Wedding spoons link the past and present
Welsh-Canadian woodcarver keeps Norwegian wedding tradition alive
The Norwegian American
One of the major elements of Norwegian wedding celebrations of generations past was the meal after the ceremony, the first of many to be shared by the newly wedded couple. The bride and groom were served several courses by their guests, each in beautifully carved and ornately decorated dishes. Together, the couple would eat using a unique set of spoons connected with a length of wooden chain—the wedding spoons.
Wedding spoons were part of wedding celebrations in Norway from the early 19th century through the 1970s and peaked in popularity during the late 1800s. Made of beautifully carved wood, the two spoons were linked together by a wooden chain, symbolizing the union of the newly wedded couple. During the wedding celebrations, the couple would use the spoons to eat their first meal as husband and wife, signifying that they were now linked together for life. Unlike other courtship spoons that were popular around the same time, these spoons were only used at the wedding and would usually go on to be displayed in the couple’s home.
Dave Western, a Welsh-born professional carver now based in Victoria, British Columbia, Canada, is a preeminent carver of Norwegian wedding spoons in North America. His carving background is in Welsh lovespoons, a similar tradition to that of Norwegian wedding spoons.
Western confessed that he discovered Norwegian wedding spoons by accident.
“I received an old, badly battered set of Norwegian spoons from a collector friend, who was downsizing his collection,” he explained. “He thought I would enjoy them and might be able to fix them—both of which I most certainly did! In fact, I fell in love with those spoons and decided to try my hand at making a set. After a few weeks of learning many, many lessons the hard way, I finished my first pair.”
These days, Western makes about a dozen sets of wedding spoons a year. The spoons he carves are usually made of more traditional woods, such as unvarnished birch and willow, but he also offers to use other woods like maple, cherry, or walnut, all of which can be oiled with tung oil and finished with a beeswax polish to be food-safe, depending on what the couple would like. His spoons come in three sizes, and he adapts the length of the chain to customer requests.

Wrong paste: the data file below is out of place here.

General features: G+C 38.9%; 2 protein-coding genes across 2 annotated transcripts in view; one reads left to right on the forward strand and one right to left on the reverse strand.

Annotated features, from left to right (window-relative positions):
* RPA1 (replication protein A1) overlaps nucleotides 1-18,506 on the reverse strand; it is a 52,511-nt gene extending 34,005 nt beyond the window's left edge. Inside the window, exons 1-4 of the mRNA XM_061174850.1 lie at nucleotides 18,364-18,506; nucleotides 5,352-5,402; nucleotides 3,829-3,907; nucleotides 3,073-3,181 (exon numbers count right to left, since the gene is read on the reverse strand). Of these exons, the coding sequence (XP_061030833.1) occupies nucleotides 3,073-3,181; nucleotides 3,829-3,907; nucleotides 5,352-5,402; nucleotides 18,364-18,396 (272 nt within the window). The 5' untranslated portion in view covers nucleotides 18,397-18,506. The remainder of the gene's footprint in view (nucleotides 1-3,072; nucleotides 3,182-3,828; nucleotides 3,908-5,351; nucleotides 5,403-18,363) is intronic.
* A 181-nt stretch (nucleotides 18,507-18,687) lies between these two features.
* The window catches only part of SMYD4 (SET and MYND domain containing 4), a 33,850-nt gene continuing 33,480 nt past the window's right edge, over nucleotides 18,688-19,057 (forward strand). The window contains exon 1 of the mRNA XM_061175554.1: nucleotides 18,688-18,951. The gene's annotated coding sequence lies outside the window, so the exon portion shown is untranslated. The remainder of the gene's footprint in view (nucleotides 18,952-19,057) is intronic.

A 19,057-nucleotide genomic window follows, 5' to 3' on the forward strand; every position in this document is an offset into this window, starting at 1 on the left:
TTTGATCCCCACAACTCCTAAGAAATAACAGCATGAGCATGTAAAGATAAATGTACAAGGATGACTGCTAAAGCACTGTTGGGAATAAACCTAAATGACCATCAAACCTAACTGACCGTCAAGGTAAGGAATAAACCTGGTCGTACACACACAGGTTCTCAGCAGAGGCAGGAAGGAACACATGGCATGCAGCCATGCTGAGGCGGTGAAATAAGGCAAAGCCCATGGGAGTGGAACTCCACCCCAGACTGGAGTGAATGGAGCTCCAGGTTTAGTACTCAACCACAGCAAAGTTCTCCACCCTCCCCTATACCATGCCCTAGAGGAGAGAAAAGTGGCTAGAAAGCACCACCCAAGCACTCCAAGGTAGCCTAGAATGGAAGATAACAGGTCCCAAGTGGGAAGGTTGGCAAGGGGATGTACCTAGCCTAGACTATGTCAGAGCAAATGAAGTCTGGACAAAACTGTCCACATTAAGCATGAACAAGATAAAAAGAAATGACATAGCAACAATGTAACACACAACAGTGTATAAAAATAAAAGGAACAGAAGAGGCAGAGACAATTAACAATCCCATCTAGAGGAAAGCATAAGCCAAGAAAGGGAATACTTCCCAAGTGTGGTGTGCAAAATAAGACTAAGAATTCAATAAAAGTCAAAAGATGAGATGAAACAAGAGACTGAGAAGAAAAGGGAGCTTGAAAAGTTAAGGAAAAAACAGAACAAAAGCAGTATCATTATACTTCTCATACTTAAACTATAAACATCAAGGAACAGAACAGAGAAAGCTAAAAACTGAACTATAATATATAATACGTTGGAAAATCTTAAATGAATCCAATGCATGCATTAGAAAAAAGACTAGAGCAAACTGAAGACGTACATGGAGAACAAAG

“To ensure authenticity, I have collected several sets of antique spoons over the years for study and my own design is an amalgamation of several different spoons in my collection,” he said. “Short of finding an antique set through an auction house, I believe my spoons to be the most accurate and beautifully carved wedding spoons on the market.”
Traditional Norwegian wedding spoons often had tiny faces or masks at the crown of the spoon called “glibber.” The Norsk folkemuseum in Oslo notes that these glibber faces could be found on a variety of carved objects, including sleds, ale birds, and cupboards, as well as on Romanesque churches, although it is unclear whether or not the faces had any meaning beyond decoration on the spoons. While Western offers to carve the glibber faces on his spoons, he has found that most couples prefer to replace them with their initials instead.
While tradition and accuracy are of great importance to him, Western does like to take a bit of creative license with his wedding spoons when clients want to reimagine and individualize the design.
“My background as a Welsh lovespoon carver means I have a tendency toward eccentricity, so I have worked with many of my clients to develop linked wedding spoon sets that deviate substantially from the standard pattern that is most famous,” he explained. “Especially if the couple come from different backgrounds, it is fun to incorporate different art styles and symbols into the design.”
In addition to these specially designed spoons, Western also offers “ready made” traditional panel-style spoons at various price points, starting at $350. These spoons come with detailed link carving, Western’s standard kolrosed bowl design, and the handles shaped. Spoons with additional kolrosed design and glibber carvings, as well as any other adaptations to design, incur additional charges.
All photos courtesy of Dave Western
Interested in buying a set of wedding spoons? You can order a set from Dave at his website: www.davidwesternlovespoons.com.
This article originally appeared in the March 12, 2021, issue of The Norwegian American. To subscribe, visit SUBSCRIBE or call us at (206) 784-4617.